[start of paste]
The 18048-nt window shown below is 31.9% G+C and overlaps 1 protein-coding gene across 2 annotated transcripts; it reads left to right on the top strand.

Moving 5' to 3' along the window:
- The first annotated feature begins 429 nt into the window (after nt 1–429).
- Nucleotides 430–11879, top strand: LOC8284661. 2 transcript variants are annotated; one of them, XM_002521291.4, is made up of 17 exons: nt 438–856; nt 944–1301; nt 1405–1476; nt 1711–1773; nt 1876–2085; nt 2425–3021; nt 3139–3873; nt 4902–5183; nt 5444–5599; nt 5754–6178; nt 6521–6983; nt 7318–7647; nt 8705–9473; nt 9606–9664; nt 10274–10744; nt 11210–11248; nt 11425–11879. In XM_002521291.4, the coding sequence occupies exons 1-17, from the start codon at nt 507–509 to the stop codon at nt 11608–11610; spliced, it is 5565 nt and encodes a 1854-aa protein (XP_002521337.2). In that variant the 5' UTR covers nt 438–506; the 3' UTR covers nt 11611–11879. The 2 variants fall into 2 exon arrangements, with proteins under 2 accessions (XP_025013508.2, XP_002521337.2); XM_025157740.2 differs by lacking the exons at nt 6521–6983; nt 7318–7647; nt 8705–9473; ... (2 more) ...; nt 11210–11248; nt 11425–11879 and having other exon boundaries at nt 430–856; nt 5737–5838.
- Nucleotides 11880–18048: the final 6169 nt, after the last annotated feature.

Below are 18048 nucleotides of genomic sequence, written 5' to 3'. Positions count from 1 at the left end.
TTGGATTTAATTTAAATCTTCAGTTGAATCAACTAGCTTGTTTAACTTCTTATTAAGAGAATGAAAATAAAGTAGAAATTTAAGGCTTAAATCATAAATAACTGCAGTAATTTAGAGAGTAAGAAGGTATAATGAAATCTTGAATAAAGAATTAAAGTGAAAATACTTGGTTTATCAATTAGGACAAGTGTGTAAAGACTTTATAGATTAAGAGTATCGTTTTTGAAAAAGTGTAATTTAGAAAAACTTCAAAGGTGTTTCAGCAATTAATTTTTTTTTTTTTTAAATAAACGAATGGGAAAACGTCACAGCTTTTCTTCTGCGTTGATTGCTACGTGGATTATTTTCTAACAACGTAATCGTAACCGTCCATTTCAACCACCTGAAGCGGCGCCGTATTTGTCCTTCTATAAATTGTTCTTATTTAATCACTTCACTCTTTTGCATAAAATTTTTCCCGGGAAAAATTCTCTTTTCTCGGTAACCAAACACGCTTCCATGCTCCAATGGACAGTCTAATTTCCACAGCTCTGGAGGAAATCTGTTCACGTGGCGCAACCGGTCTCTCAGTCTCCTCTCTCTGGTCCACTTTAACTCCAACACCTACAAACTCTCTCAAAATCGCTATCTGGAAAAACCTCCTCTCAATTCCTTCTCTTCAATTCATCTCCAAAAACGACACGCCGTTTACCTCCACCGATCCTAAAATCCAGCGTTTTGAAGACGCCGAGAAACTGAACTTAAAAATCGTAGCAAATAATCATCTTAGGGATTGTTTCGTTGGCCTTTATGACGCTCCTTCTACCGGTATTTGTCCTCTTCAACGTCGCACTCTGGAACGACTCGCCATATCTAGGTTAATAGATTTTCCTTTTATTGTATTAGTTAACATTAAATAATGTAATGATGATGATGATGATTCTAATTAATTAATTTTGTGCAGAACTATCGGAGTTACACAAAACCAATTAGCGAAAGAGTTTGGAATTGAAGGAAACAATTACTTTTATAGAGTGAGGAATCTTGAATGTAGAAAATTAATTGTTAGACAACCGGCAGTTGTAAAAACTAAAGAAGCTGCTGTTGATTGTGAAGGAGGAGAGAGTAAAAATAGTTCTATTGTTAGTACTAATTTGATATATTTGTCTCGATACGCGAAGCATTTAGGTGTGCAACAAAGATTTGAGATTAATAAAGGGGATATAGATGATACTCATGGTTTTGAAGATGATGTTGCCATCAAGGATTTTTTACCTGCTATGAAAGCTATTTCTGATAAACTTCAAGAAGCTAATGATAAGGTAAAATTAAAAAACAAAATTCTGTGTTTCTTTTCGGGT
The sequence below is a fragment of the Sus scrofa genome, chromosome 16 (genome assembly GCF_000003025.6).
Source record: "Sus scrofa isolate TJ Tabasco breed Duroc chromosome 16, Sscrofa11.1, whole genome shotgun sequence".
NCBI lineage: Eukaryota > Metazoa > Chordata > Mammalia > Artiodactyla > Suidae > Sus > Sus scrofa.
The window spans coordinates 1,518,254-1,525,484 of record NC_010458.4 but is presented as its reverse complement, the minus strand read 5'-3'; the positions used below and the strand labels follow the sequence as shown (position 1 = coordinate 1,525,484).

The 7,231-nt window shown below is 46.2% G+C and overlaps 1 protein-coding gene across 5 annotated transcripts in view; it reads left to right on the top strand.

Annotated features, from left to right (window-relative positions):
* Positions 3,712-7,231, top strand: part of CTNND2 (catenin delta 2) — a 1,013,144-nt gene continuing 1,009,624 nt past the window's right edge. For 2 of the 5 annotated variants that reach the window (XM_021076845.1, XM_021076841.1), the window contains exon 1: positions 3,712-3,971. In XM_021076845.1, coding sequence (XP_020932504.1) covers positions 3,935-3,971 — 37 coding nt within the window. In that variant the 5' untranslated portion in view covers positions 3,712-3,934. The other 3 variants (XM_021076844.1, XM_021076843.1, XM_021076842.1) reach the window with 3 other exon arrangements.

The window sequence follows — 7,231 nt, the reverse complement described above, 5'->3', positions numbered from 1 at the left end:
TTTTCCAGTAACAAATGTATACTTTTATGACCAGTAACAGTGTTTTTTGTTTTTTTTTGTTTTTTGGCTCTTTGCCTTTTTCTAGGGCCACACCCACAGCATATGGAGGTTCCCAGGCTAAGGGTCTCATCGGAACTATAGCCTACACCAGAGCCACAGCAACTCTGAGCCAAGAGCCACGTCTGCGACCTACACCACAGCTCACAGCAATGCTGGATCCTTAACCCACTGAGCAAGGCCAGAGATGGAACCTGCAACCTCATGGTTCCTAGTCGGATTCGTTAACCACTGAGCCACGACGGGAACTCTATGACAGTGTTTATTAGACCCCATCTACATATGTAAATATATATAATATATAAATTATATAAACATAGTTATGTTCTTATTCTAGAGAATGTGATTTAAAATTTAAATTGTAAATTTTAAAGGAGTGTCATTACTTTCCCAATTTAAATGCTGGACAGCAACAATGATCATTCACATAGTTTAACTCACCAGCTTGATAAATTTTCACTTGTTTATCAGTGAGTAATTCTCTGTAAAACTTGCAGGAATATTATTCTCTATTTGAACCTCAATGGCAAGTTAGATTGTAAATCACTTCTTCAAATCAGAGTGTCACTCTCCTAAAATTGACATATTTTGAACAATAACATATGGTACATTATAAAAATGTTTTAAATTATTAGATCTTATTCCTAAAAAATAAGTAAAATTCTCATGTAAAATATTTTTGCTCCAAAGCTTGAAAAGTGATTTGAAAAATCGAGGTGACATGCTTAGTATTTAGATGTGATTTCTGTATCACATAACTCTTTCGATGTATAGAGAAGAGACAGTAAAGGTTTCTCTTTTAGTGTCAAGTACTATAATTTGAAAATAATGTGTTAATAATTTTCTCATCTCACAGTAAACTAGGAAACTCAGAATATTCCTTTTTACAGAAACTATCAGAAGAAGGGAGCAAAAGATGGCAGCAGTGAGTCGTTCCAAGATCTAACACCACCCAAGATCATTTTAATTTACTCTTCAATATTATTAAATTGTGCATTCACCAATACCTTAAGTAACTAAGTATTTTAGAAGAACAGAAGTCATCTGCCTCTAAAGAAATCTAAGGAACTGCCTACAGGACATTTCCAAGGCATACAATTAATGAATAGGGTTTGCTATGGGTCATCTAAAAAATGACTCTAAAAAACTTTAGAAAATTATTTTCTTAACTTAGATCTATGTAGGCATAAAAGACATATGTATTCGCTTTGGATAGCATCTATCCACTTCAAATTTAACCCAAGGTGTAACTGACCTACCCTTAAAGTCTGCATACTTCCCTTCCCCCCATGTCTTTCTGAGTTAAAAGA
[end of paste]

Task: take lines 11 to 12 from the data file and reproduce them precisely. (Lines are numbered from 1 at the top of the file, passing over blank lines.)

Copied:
The window spans coordinates 1,518,254-1,525,484 of record NC_010458.4 but is presented as its reverse complement, the minus strand read 5'-3'; the positions used below and the strand labels follow the sequence as shown (position 1 = coordinate 1,525,484).

The 7,231-nt window shown below is 46.2% G+C and overlaps 1 protein-coding gene across 5 annotated transcripts in view; it reads left to right on the top strand.